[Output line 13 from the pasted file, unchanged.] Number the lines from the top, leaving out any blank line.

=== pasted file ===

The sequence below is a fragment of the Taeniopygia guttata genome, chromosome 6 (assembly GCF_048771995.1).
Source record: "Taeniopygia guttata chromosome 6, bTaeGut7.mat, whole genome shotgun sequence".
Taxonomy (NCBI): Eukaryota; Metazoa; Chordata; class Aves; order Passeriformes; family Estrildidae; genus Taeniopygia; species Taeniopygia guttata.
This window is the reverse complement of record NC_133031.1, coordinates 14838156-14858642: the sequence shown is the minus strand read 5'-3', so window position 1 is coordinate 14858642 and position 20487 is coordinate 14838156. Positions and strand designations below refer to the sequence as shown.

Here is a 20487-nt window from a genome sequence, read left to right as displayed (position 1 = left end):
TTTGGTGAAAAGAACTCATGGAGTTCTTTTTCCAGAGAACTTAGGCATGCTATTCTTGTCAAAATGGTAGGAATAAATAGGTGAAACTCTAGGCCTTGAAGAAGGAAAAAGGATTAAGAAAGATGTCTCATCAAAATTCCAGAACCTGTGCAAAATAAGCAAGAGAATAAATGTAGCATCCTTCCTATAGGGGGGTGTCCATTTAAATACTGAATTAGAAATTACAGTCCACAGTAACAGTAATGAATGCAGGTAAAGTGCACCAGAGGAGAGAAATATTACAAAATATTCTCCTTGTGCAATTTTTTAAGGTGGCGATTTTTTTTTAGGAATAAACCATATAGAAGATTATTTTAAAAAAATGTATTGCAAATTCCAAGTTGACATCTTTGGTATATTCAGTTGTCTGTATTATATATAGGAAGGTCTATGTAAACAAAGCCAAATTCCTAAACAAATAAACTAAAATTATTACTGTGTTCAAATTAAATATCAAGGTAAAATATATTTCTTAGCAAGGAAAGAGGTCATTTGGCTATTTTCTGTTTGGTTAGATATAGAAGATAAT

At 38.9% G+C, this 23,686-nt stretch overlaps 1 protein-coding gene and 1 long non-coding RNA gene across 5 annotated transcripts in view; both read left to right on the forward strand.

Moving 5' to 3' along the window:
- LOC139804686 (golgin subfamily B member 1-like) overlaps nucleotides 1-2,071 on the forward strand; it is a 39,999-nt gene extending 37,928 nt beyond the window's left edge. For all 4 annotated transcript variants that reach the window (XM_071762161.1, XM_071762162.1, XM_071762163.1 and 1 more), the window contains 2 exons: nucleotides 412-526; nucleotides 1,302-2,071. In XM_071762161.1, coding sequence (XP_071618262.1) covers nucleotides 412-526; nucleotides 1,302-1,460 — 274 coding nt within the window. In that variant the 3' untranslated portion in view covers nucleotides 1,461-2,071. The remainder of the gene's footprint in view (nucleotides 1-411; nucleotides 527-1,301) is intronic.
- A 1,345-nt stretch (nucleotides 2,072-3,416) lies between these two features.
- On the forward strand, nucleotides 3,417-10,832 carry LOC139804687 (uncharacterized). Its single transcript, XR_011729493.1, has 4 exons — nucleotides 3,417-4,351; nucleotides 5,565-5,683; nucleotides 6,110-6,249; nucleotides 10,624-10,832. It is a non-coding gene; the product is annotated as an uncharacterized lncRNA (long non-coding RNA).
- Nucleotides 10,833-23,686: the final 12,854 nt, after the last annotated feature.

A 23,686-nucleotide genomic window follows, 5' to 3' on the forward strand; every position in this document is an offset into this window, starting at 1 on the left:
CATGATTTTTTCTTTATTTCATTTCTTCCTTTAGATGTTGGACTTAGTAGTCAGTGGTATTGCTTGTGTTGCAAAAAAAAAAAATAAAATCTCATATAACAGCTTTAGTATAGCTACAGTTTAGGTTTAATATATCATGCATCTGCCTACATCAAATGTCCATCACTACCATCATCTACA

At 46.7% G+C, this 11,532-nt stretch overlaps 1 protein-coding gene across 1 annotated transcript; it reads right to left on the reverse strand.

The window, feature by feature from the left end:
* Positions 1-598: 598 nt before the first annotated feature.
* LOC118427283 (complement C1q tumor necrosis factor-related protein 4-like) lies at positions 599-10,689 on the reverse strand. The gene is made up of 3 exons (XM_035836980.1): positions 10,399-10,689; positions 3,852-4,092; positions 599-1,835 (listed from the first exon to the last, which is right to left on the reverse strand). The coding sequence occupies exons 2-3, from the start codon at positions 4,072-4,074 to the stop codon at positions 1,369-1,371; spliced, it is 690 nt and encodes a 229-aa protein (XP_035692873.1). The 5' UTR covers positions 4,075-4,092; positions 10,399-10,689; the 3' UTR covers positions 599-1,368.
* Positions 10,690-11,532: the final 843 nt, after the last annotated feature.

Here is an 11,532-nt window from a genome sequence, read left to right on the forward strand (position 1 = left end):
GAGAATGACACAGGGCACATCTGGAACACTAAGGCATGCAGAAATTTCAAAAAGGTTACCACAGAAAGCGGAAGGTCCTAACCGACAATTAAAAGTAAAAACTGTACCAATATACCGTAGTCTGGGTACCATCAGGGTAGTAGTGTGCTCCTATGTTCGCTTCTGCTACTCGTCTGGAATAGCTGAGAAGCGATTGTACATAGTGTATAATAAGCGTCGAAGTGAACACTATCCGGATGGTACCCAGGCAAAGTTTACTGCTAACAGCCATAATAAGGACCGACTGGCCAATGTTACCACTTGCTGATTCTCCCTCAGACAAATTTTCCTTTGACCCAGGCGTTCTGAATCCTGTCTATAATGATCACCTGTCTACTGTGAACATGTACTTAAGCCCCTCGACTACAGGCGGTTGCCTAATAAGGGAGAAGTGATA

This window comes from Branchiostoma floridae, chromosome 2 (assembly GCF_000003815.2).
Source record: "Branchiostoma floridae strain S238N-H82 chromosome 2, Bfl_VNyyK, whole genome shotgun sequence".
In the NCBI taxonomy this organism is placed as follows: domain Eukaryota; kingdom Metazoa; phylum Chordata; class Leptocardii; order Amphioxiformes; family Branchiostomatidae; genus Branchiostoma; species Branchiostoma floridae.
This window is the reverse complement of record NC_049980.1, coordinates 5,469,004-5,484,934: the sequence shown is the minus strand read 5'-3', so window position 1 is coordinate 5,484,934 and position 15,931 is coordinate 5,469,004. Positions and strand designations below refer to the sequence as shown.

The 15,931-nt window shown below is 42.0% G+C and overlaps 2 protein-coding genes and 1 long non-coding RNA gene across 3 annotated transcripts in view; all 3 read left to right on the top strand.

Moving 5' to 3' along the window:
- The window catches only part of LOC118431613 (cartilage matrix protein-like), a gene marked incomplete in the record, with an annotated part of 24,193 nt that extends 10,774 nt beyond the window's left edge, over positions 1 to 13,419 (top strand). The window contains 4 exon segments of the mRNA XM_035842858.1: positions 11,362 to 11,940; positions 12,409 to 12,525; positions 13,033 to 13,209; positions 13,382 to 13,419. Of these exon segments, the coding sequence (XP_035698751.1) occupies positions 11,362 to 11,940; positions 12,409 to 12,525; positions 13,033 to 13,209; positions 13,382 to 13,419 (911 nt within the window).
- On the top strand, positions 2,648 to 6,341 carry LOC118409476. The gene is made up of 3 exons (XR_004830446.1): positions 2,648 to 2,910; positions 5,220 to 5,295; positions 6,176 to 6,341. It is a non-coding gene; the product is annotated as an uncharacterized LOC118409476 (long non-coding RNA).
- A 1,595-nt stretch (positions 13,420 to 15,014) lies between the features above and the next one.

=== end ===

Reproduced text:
A 23,686-nucleotide genomic window follows, 5' to 3' on the forward strand; every position in this document is an offset into this window, starting at 1 on the left: